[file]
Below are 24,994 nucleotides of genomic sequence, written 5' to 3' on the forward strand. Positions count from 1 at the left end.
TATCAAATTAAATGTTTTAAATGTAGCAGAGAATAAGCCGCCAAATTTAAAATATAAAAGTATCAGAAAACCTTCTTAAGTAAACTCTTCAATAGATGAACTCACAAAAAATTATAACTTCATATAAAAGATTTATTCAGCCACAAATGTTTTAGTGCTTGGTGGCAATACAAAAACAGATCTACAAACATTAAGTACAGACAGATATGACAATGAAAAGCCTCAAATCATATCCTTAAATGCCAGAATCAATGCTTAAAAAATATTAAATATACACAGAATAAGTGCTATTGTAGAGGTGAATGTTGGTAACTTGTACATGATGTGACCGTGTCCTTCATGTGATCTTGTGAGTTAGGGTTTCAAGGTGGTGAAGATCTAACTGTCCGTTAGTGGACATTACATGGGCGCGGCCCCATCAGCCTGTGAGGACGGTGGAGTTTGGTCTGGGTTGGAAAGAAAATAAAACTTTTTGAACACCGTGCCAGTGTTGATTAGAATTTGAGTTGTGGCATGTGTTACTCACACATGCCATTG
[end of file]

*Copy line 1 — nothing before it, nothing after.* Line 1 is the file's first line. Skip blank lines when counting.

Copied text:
Below are 24,994 nucleotides of genomic sequence, written 5' to 3' on the forward strand. Positions count from 1 at the left end.